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J Pept Sci. 2005 Nov;11(11):744-53.

Development of HIV fusion inhibitors.

Author information

1
Process Research and Development, Trimeris, Inc., Durham, Morrisville, NC, USA. sschneider@trimeris.com

Abstract

In the past 25 years, the worldwide AIDS epidemic has grown such that roughly 38 million people were estimated to be living with the disease worldwide at the end of 2003. The introduction of antiretroviral-based therapies, beginning in 1987, has enabled many to live with HIV as a chronic, rather than terminal, disease. However, the emergence and spread of drug-resistant strains highlights the continued need for new therapies with novel modes of action. In 2003, the FDA and EMEA approved enfuvirtide (Fuzeon), a 36 amino acid peptide derived from the natural gp41 HR2 sequence, as the first HIV fusion inhibitor. T-1249, a 39 amino acid fusion inhibitor, is active against viruses that develop resistance to enfuvirtide. The development of FIs and the processes to manufacture enfuvirtide and T-1249 on an unprecedented scale for peptide therapeutics are presented. Synthetic routes based on a combination of solid phase peptide synthesis and solution phase fragment condensation as well as the analytical controls necessary to insure a robust process are discussed.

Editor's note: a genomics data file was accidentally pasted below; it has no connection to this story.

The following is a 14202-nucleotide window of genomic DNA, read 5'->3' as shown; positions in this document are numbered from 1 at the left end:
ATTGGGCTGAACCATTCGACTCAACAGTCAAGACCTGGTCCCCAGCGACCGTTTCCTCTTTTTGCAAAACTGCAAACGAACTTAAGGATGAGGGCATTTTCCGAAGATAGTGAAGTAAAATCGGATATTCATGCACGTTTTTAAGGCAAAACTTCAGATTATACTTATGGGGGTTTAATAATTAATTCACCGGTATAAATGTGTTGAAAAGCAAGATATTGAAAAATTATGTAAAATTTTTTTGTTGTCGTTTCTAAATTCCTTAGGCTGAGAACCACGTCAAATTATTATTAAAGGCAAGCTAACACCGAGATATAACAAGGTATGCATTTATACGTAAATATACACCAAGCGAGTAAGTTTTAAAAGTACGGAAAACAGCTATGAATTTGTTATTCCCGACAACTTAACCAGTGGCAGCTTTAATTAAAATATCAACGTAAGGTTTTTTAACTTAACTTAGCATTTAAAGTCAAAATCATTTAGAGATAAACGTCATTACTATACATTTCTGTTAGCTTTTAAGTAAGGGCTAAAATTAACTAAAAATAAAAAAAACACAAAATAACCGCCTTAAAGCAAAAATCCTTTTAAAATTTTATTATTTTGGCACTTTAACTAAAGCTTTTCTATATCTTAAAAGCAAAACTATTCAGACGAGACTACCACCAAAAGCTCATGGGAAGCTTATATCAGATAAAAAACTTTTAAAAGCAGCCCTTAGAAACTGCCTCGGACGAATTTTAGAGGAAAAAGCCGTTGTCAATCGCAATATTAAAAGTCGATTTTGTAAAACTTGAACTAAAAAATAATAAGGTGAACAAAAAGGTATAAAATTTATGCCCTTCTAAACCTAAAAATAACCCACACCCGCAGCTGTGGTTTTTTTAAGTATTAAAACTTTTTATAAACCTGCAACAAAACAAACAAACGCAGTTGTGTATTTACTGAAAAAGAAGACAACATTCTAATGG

PMID:
16130177
DOI:
10.1002/psc.703
[Indexed for MEDLINE]

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